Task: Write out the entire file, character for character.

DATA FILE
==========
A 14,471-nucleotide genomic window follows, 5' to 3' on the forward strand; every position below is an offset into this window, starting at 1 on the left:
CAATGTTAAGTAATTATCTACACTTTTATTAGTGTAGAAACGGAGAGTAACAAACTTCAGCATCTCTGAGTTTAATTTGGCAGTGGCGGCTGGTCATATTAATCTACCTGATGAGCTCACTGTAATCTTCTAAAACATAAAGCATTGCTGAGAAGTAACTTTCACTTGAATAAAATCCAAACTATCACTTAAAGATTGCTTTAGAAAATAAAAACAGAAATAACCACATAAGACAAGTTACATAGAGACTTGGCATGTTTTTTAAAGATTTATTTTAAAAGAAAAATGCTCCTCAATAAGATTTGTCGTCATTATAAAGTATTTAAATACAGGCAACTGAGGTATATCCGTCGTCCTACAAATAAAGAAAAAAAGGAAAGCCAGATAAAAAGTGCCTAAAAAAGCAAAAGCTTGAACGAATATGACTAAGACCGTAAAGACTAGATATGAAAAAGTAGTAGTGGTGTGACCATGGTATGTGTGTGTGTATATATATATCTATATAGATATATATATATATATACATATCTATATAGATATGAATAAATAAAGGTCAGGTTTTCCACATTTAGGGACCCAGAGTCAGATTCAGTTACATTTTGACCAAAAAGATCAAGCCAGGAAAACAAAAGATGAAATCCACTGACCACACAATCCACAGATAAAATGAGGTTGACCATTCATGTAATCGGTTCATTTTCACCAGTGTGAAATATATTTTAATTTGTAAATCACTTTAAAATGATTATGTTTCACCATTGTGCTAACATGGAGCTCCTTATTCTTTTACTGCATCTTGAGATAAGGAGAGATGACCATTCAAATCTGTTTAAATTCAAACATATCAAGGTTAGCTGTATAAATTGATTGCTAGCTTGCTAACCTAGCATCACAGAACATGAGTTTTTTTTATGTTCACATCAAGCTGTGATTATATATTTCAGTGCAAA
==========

A 14,471-nucleotide genomic window follows, 5' to 3' on the forward strand; every position below is an offset into this window, starting at 1 on the left:
CAATGTTAAGTAATTATCTACACTTTTATTAGTGTAGAAACGGAGAGTAACAAACTTCAGCATCTCTGAGTTTAATTTGGCAGTGGCGGCTGGTCATATTAATCTACCTGATGAGCTCACTGTAATCTTCTAAAACATAAAGCATTGCTGAGAAGTAACTTTCACTTGAATAAAATCCAAACTATCACTTAAAGATTGCTTTAGAAAATAAAAACAGAAATAACCACATAAGACAAGTTACATAGAGACTTGGCATGTTTTTTAAAGATTTATTTTAAAAGAAAAATGCTCCTCAATAAGATTTGTCGTCATTATAAAGTATTTAAATACAGGCAACTGAGGTATATCCGTCGTCCTACAAATAAAGAAAAAAAGGAAAGCCAGATAAAAAGTGCCTAAAAAAGCAAAAGCTTGAACGAATATGACTAAGACCGTAAAGACTAGATATGAAAAAGTAGTAGTGGTGTGACCATGGTATGTGTGTGTGTATATATATATCTATATAGATATATATATATATATACATATCTATATAGATATGAATAAATAAAGGTCAGGTTTTCCACATTTAGGGACCCAGAGTCAGATTCAGTTACATTTTGACCAAAAAGATCAAGCCAGGAAAACAAAAGATGAAATCCACTGACCACACAATCCACAGATAAAATGAGGTTGACCATTCATGTAATCGGTTCATTTTCACCAGTGTGAAATATATTTTAATTTGTAAATCACTTTAAAATGATTATGTTTCACCATTGTGCTAACATGGAGCTCCTTATTCTTTTACTGCATCTTGAGATAAGGAGAGATGACCATTCAAATCTGTTTAAATTCAAACATATCAAGGTTAGCTGTATAAATTGATTGCTAGCTTGCTAACCTAGCATCACAGAACATGAGTTTTTTTTATGTTCACATCAAGCTGTGATTATATATTTCAGTGCAAA